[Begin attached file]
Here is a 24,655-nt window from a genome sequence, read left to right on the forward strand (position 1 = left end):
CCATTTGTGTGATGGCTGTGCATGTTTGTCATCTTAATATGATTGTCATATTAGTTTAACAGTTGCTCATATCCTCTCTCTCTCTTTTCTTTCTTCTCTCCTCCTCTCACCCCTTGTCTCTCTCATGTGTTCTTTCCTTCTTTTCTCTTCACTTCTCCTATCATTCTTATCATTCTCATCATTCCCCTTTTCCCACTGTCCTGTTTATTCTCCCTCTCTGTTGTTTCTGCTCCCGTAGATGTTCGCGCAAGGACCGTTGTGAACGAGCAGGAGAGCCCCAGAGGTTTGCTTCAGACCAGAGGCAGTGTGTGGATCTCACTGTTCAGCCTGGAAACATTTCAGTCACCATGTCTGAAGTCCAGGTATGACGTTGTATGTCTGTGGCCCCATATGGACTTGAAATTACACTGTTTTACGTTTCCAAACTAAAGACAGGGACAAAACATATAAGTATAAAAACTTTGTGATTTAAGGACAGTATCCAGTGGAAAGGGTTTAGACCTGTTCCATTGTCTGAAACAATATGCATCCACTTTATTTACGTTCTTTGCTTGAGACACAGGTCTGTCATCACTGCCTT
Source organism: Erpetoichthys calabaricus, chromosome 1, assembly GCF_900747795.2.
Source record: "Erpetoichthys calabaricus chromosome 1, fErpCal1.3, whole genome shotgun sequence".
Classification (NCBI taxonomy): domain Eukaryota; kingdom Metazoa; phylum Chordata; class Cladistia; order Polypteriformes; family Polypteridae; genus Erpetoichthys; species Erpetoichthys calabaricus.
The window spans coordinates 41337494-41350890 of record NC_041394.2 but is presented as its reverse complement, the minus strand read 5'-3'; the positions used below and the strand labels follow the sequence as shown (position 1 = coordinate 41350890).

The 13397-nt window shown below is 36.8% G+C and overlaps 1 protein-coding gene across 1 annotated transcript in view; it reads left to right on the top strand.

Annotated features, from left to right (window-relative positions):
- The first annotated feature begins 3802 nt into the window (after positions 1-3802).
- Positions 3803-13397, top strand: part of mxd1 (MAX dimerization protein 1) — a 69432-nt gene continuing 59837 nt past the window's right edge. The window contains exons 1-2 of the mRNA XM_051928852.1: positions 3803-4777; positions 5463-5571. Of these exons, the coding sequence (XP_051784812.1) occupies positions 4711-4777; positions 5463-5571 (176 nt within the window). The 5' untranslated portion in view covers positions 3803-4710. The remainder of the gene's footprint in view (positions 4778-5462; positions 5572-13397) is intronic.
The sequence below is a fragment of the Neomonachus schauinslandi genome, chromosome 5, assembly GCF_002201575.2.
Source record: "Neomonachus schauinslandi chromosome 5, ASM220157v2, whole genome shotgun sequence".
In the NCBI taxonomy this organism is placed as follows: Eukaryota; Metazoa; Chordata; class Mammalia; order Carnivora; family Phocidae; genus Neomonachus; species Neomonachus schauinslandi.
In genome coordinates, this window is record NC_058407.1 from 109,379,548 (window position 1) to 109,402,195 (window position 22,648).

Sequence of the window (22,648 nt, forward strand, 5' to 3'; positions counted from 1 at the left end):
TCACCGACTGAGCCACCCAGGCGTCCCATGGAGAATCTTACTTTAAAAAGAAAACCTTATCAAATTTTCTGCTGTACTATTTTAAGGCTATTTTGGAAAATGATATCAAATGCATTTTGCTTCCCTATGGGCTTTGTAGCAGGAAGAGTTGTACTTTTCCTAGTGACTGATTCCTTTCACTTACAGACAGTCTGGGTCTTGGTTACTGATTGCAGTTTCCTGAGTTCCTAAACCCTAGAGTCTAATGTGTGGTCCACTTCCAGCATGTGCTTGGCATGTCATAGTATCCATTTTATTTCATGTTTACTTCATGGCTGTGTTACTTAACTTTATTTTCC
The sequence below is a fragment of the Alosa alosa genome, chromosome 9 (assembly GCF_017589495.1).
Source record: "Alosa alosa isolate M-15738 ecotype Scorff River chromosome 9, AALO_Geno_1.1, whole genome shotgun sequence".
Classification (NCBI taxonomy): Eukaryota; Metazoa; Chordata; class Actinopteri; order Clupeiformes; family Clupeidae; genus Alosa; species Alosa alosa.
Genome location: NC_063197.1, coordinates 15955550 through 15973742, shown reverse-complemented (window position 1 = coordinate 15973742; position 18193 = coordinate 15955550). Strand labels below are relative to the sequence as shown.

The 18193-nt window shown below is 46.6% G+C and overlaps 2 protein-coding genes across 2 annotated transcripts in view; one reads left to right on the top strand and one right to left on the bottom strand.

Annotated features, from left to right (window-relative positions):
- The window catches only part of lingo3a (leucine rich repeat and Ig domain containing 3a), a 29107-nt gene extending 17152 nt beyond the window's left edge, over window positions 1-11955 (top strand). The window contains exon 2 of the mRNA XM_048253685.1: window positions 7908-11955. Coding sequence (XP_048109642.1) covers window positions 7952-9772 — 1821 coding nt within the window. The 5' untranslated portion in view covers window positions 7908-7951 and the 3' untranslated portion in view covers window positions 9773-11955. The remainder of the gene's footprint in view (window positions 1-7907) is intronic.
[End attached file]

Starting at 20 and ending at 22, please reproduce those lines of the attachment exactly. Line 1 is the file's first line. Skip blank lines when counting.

Genome location: NC_063197.1, coordinates 15955550 through 15973742, shown reverse-complemented (window position 1 = coordinate 15973742; position 18193 = coordinate 15955550). Strand labels below are relative to the sequence as shown.

The 18193-nt window shown below is 46.6% G+C and overlaps 2 protein-coding genes across 2 annotated transcripts in view; one reads left to right on the top strand and one right to left on the bottom strand.

Annotated features, from left to right (window-relative positions):